Paley-Ontology

By Sanderson, David | Winnipeg Free Press, July 7, 2015 | Go to article overview

Paley-Ontology


Sanderson, David, Winnipeg Free Press


Winnipeg's venerable jazzman about town is loading musicians into the time machine for a big-band blast from the past

For the last three decades, Ron Paley, leader of the Ron Paley Big Band, has been working on a project titled Bring 'Em Back.

The Broadway-style musical, which Paley hopes to present on the stage one day, revolves around the big-band era -- a period of time when "swing was king," he says.

"Even though the sound of horns is still prominent in today's music -- take a song like Uptown Funk for example, which we love doing live -- big bands have never regained the stature and prominence they had in the 1930s and '40s, when they were the pop music of their day," Paley continues, taking a sip of his coffee. "So basically, the idea behind Bring 'Em Back is, it's time big bands mounted a comeback."

Well, how's this for life imitating art? On Thursday, the Wood Tavern in the Norwood Hotel is bringing back the Ron Paley Big Band.

From 1981 to 1985, Paley's outfit appeared at the "Wood" every weekend, headlining the inn's Saturday Afternoon Jazz series. Since then, Paley has played the Norwood Hotel on numerous occasions -- often as the Ron Paley Trio -- but Thursday night's concert will be the first time in 31 years jazz fans will get the opportunity to see and hear the full orchestra at the cosy, 250-seat venue.

"The Norwood was the first place we ever had a true, standing gig," says Paley, who remains busy throughout the year playing concerts, weddings, corporate affairs and fundraisers. "There is a... number of people in Winnipeg who have been very important in the evolution of the big band and (Norwood Hotel owner) Bob Sparrow is definitely one of them. He gave us the opportunity to play every week and really develop as a unit. It was an amazing experience and depending on how things go (on Thursday), we're hoping it turns into a semi-regular thing again."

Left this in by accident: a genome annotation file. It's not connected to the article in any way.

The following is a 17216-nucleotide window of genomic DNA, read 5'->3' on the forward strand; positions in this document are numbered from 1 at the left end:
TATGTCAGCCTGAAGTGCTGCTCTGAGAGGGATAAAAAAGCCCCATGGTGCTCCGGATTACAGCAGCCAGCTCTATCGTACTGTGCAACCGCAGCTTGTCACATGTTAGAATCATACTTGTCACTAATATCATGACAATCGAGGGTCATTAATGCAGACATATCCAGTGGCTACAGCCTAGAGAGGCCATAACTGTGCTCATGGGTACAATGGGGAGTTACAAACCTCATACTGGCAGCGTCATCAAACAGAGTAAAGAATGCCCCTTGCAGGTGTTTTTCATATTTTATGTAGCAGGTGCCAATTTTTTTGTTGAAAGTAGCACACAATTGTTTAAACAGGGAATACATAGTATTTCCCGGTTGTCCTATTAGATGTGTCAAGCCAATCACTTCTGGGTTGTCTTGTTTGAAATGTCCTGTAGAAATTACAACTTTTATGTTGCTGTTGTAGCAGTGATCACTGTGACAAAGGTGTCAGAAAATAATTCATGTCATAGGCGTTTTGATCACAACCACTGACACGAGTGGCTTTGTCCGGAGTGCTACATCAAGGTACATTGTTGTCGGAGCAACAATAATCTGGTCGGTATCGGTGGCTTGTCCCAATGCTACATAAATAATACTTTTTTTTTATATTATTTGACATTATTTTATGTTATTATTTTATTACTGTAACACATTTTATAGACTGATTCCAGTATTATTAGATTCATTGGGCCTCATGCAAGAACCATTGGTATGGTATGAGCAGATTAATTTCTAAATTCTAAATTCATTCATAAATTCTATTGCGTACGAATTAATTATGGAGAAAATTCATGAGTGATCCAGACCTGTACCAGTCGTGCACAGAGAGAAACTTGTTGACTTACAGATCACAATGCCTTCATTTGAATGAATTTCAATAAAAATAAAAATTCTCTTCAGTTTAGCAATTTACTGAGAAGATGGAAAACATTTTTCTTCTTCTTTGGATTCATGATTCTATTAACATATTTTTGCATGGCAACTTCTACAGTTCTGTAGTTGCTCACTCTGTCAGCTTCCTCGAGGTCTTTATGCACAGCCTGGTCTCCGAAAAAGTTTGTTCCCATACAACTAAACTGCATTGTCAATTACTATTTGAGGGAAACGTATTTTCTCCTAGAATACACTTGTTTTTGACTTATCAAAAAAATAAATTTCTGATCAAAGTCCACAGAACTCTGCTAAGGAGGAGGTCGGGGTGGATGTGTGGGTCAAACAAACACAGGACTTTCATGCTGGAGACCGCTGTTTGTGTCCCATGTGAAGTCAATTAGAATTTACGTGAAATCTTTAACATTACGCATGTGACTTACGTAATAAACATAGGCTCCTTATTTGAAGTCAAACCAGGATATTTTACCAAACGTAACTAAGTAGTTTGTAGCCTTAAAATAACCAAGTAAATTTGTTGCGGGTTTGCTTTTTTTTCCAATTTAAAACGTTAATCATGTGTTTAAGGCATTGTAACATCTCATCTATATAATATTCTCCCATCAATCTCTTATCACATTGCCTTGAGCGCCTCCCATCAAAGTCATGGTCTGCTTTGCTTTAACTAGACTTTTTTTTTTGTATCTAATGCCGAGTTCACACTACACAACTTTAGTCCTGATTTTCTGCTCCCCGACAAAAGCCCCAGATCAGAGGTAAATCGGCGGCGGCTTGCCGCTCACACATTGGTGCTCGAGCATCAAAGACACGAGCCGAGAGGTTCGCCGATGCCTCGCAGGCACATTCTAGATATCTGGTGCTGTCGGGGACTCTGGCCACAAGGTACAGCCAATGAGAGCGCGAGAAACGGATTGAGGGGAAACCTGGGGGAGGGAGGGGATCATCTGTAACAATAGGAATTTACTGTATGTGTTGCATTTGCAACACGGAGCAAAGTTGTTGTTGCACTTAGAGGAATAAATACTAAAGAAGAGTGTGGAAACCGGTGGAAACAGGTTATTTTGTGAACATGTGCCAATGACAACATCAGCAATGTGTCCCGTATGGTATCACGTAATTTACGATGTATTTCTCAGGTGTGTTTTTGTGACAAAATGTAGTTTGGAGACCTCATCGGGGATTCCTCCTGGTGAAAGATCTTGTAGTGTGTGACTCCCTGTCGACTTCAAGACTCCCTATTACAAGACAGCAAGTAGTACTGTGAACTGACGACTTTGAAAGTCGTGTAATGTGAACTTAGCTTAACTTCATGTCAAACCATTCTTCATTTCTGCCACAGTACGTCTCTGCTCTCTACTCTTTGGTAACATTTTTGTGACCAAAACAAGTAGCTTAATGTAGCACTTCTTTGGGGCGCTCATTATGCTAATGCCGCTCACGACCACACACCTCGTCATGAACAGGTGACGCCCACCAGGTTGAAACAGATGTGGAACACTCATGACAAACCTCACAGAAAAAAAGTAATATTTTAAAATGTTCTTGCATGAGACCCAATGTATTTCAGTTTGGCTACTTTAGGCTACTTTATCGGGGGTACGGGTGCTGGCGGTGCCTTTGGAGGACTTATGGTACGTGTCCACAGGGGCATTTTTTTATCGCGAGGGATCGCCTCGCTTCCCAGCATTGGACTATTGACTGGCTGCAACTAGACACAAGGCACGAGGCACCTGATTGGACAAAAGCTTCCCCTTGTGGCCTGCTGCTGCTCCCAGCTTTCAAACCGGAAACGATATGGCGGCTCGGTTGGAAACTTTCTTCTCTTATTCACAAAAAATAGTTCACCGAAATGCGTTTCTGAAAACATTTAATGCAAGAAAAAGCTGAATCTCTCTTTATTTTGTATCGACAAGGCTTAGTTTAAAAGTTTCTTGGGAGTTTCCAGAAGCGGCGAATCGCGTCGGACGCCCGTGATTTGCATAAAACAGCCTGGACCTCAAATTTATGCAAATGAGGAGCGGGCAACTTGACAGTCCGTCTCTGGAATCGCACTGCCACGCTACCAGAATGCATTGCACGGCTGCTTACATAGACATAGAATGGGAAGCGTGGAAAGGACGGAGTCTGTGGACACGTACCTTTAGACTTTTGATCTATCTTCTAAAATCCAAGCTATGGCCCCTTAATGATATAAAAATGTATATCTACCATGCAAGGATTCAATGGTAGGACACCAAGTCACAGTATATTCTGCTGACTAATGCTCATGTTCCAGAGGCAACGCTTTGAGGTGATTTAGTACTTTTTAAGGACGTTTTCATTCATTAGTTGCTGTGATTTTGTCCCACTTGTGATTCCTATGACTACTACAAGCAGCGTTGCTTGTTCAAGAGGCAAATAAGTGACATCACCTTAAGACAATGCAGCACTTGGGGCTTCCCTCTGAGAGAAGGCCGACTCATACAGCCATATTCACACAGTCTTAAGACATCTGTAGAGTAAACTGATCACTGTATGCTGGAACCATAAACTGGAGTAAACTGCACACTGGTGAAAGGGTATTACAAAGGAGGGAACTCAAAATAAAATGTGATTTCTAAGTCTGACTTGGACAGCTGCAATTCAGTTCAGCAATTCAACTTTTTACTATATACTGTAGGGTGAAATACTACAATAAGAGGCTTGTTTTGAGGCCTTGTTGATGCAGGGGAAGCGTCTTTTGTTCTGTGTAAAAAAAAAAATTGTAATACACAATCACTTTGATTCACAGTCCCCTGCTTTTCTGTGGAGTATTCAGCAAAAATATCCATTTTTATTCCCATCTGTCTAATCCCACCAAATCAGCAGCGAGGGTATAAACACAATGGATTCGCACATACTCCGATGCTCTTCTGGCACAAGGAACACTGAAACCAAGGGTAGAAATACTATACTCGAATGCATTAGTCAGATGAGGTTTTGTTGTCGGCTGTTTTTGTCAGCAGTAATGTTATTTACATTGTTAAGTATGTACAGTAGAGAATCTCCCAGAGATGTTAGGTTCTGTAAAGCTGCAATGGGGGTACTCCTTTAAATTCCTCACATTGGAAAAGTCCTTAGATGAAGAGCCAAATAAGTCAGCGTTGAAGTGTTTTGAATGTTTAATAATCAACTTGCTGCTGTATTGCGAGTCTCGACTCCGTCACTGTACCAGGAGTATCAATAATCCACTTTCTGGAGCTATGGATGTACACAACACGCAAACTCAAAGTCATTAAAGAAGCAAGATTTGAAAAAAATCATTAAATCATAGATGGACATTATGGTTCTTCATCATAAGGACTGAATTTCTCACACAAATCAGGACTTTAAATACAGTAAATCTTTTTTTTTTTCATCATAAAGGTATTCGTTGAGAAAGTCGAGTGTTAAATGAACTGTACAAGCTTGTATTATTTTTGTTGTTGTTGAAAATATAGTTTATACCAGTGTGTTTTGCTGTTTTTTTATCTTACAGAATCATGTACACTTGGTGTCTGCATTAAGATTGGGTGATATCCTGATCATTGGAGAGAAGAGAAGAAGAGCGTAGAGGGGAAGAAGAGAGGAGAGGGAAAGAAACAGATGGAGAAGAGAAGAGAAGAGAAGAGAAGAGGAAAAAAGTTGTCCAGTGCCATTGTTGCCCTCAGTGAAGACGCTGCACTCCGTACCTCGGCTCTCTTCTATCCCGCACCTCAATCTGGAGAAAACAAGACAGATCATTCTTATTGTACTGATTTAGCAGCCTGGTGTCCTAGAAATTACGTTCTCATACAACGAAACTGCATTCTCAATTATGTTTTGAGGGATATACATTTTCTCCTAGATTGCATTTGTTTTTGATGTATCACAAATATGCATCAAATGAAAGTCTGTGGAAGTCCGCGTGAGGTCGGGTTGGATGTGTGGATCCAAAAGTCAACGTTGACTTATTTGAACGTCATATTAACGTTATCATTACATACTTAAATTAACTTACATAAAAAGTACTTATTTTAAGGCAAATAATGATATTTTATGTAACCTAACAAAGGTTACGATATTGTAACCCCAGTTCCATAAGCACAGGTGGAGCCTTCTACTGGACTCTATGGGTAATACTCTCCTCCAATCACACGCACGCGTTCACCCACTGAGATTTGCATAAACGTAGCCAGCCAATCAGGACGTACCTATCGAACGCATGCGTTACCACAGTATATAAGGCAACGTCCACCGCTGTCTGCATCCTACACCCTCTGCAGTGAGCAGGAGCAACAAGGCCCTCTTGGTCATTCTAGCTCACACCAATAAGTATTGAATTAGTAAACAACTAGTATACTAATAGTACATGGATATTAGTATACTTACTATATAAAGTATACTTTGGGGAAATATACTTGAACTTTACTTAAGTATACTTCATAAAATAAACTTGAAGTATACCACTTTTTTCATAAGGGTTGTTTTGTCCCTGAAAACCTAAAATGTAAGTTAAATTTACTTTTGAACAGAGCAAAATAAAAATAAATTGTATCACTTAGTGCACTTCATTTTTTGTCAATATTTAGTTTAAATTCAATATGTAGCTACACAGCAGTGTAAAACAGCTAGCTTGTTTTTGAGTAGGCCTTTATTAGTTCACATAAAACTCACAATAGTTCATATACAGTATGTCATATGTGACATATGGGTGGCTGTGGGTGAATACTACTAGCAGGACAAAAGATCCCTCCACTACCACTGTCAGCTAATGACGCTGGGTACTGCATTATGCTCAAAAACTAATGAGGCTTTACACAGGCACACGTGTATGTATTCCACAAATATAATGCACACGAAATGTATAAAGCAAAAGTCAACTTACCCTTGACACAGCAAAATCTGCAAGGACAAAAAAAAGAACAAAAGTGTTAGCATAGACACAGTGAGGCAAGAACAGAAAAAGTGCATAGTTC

-- -- --

Paley, 64, has a grainy, black-and-white video on his smartphone he wants a scribe to see. It's a 30-second clip of him at the age of 10 playing Dance of the Comedians on the accordion for a CBC talent show.

"My dad was a musician and he taught me how to play (the accordion) when I was seven," Paley says, nodding in time to the melody. "I grew up listening to Glenn Miller and Tommy Dorsey and when I took up the clarinet in high school, I used to play along to my dad's old jazz records." (By then, Paley was also an accomplished bass guitar player and frontman of Ron Paley and the Tempos, a cover band whose repertoire included tunes from the classic-rock canon, such as the Kinks' You Really Got Me.)

After graduating from Sisler High School, Paley studied music at the University of Manitoba. In the early 1970s, he transferred to the Berklee College of Music in Boston, from where he was recruited to join Buddy Rich and his Orchestra and later, the Woody Herman Orchestra.

"I played bass and we travelled all over the States and as far away as Australia," Paley says, choosing the word "unbelievable" to describe the experience of working with Rich, once billed as the world's greatest drummer. …

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